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Community, Creativity, and a Pandemic

Community, Creativity, and a Pandemic

Community, Creativity, and a Pandemic

Monday, May 4, 2020

Sarah Hughes, National PTS Manager at Mayday Trust, talks to the Frontline Network about the importance of community and creativity during the COVID-19 outbreak:

I have been working with an incredibly creative lot for five years now. They push the boundaries of what we think of as services working with people going through tough times and re-frame thinking on what ‘support’ looks like. But since the national lockdown, they have had to ramp up the creativity on how they can deliver a person-led, community based approach in the midst of a pandemic.

PTS Coaches broker opportunities. Alongside the people they work with, they seek out bespoke, community based opportunities which build on an individual’s passions and interests. They are not problem solvers but rather community facilitators. So, how do they do this when we can’t physically get into the community? Below are a few ideas that the Coaches have come up with since they have begun delivering the Personal Transitions Service (PTS) whilst socially distancing.  

Playing games

I don’t know about you but since the lockdown started, I have been asked A LOT how I am doing. Last week I played a game of trivial pursuit with a group of friends through skype and it was a welcome relief from Covid-19. PTS Coaches have been doing the same with the people they work with as they look at online games through apps and other devices which allow them to have a break from the doom and gloom! It might even be a text quiz, sending riddles to each other or maybe facetime charades?!

Doing the everyday, virtually

For now, we do have our one walk a day. Some Coaches are having video chats with the people they work with whilst out on their daily exercise. This allows a feeling of escape and some kind of normality as many Coaches usually meet individuals in parks or walking around towns. This gives the conversation another focus as well and allows them to talk about the walks they may do when this is all over. Additionally, Coaches in Scotland have engaged with joint cooking sessions with the people they work with. Sharing recipes and skills between them, the coaches have been able to connect with the people they work with through the medium of food.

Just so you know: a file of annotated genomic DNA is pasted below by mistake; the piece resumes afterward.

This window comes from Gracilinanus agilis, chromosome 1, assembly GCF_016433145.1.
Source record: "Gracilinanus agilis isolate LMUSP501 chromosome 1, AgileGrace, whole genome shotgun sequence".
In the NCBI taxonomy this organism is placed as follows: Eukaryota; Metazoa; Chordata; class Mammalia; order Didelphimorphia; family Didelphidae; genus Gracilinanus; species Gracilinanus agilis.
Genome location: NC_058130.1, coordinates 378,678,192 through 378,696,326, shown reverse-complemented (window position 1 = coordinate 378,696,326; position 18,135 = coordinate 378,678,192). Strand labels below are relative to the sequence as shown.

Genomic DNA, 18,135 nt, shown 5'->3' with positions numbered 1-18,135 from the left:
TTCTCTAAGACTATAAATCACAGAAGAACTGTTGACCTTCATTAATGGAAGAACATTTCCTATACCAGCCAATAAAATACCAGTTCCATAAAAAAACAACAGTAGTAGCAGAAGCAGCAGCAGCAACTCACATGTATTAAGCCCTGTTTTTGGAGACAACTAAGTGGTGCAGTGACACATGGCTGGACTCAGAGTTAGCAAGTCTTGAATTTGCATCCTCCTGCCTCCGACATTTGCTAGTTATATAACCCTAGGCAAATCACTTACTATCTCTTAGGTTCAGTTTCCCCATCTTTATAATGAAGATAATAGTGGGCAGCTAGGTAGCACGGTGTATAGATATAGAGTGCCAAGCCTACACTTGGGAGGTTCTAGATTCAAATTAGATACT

One of the people we work with said that they finally feel they have ‘permission’ to volunteer as they feel they want to be part of this shared human experience. It is astonishing that we need a pandemic for people to stop being ‘othered’ but this is an opportunity for people to be part of their community. Coaches have been having conversations with people on how they can volunteer to help us get through this crisis and be part of their community. The tables have been turning as well as individuals have been asking how Coaches are as well. It is understood that this is a human experience and we are all effected in some way and as we support each other, we tackle the power imbalance that exists between services/the public and people who access them. In the end, we are all people!


Some Coaches have been sharing TV programmes with people as they both agree to watch certain programmes then catch up on them next time. This allows them to have a shared experience and also build their relationship with their Coach. It brings a bit of purpose to being stuck inside in front of the TV if you can share it with someone! We have also had a coach organise a ‘Netflix party’ with someone they are working with in order to have some joint TV viewing to discuss.


There is a real worry at the moment about staying in touch with people who don’t have access to technology. Some Coaches have reported that individuals are not comfortable engaging with the levels of technology that the lock down is now demanding from us. Therefore, they are looking to connect in more simple ways by sending letters or postcards in order to stay in touch with individuals and allow a relationship to continue. These could be just catching up or equally adding games and other interesting elements in order to continue the conversation with individuals.

The PTS Coaches across our partnership, which stretches from Edinburgh to London, are continuing to adapt and learn as they seek out new ways of working without being able to see people face to face.

As building a trusting relationship is an essential element of delivering the PTS, a lack of physical contact is a real challenge. However, creativity and prototyping is at the core of the PTS and this will continue no matter the conditions.

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